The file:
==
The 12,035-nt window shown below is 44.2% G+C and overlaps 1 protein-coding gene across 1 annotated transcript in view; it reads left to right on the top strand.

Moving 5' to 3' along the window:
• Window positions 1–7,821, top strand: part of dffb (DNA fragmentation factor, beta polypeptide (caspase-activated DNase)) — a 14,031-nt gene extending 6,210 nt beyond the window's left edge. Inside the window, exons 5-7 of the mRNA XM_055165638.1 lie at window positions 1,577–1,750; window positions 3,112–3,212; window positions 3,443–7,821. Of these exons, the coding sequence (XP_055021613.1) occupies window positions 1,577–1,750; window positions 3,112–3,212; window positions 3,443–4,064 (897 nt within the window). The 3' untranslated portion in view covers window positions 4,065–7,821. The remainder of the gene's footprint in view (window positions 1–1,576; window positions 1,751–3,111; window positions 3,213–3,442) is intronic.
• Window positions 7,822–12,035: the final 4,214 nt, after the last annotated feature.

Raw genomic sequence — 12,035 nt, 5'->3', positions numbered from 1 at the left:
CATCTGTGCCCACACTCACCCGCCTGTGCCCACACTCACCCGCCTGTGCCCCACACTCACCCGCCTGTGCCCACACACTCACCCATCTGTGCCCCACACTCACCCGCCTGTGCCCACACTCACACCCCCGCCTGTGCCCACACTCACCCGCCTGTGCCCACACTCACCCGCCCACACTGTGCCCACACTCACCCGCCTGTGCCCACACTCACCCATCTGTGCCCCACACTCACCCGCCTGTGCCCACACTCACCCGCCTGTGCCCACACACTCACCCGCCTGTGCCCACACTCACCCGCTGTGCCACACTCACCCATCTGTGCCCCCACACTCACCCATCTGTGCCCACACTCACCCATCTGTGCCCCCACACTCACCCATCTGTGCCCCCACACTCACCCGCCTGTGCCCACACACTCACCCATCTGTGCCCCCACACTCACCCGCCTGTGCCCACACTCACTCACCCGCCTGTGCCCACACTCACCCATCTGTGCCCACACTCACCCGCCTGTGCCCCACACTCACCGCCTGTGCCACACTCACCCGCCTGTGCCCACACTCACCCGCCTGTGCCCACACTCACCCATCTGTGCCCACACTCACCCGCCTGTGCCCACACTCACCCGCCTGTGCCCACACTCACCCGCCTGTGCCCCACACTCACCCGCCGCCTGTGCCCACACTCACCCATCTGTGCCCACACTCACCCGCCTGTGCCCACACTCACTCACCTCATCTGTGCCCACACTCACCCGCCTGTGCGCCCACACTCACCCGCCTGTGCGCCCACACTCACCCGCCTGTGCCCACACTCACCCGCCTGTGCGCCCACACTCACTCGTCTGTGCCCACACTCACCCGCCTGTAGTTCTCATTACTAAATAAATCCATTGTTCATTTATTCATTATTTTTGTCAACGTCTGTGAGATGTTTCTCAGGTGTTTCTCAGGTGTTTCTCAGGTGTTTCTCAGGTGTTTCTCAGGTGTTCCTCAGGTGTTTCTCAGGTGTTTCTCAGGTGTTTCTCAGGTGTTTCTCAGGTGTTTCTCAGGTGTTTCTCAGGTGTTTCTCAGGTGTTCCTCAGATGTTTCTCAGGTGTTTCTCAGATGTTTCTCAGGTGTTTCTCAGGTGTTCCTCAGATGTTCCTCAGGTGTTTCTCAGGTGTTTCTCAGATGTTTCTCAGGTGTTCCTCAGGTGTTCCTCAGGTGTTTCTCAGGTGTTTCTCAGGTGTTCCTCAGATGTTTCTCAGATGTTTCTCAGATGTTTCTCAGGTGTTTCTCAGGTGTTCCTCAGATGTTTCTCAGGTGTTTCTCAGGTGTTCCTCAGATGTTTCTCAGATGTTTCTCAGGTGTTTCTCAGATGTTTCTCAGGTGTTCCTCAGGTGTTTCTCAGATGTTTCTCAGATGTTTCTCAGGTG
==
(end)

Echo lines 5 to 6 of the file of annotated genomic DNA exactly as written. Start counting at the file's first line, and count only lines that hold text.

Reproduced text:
Raw genomic sequence — 12,035 nt, 5'->3', positions numbered from 1 at the left:
CATCTGTGCCCACACTCACCCGCCTGTGCCCACACTCACCCGCCTGTGCCCCACACTCACCCGCCTGTGCCCACACACTCACCCATCTGTGCCCCACACTCACCCGCCTGTGCCCACACTCACACCCCCGCCTGTGCCCACACTCACCCGCCTGTGCCCACACTCACCCGCCCACACTGTGCCCACACTCACCCGCCTGTGCCCACACTCACCCATCTGTGCCCCACACTCACCCGCCTGTGCCCACACTCACCCGCCTGTGCCCACACACTCACCCGCCTGTGCCCACACTCACCCGCTGTGCCACACTCACCCATCTGTGCCCCCACACTCACCCATCTGTGCCCACACTCACCCATCTGTGCCCCCACACTCACCCATCTGTGCCCCCACACTCACCCGCCTGTGCCCACACACTCACCCATCTGTGCCCCCACACTCACCCGCCTGTGCCCACACTCACTCACCCGCCTGTGCCCACACTCACCCATCTGTGCCCACACTCACCCGCCTGTGCCCCACACTCACCGCCTGTGCCACACTCACCCGCCTGTGCCCACACTCACCCGCCTGTGCCCACACTCACCCATCTGTGCCCACACTCACCCGCCTGTGCCCACACTCACCCGCCTGTGCCCACACTCACCCGCCTGTGCCCCACACTCACCCGCCGCCTGTGCCCACACTCACCCATCTGTGCCCACACTCACCCGCCTGTGCCCACACTCACTCACCTCATCTGTGCCCACACTCACCCGCCTGTGCGCCCACACTCACCCGCCTGTGCGCCCACACTCACCCGCCTGTGCCCACACTCACCCGCCTGTGCGCCCACACTCACTCGTCTGTGCCCACACTCACCCGCCTGTAGTTCTCATTACTAAATAAATCCATTGTTCATTTATTCATTATTTTTGTCAACGTCTGTGAGATGTTTCTCAGGTGTTTCTCAGGTGTTTCTCAGGTGTTTCTCAGGTGTTTCTCAGGTGTTCCTCAGGTGTTTCTCAGGTGTTTCTCAGGTGTTTCTCAGGTGTTTCTCAGGTGTTTCTCAGGTGTTTCTCAGGTGTTTCTCAGGTGTTCCTCAGATGTTTCTCAGGTGTTTCTCAGATGTTTCTCAGGTGTTTCTCAGGTGTTCCTCAGATGTTCCTCAGGTGTTTCTCAGGTGTTTCTCAGATGTTTCTCAGGTGTTCCTCAGGTGTTCCTCAGGTGTTTCTCAGGTGTTTCTCAGGTGTTCCTCAGATGTTTCTCAGATGTTTCTCAGATGTTTCTCAGGTGTTTCTCAGGTGTTCCTCAGATGTTTCTCAGGTGTTTCTCAGGTGTTCCTCAGATGTTTCTCAGATGTTTCTCAGGTGTTTCTCAGATGTTTCTCAGGTGTTCCTCAGGTGTTTCTCAGATGTTTCTCAGATGTTTCTCAGGTG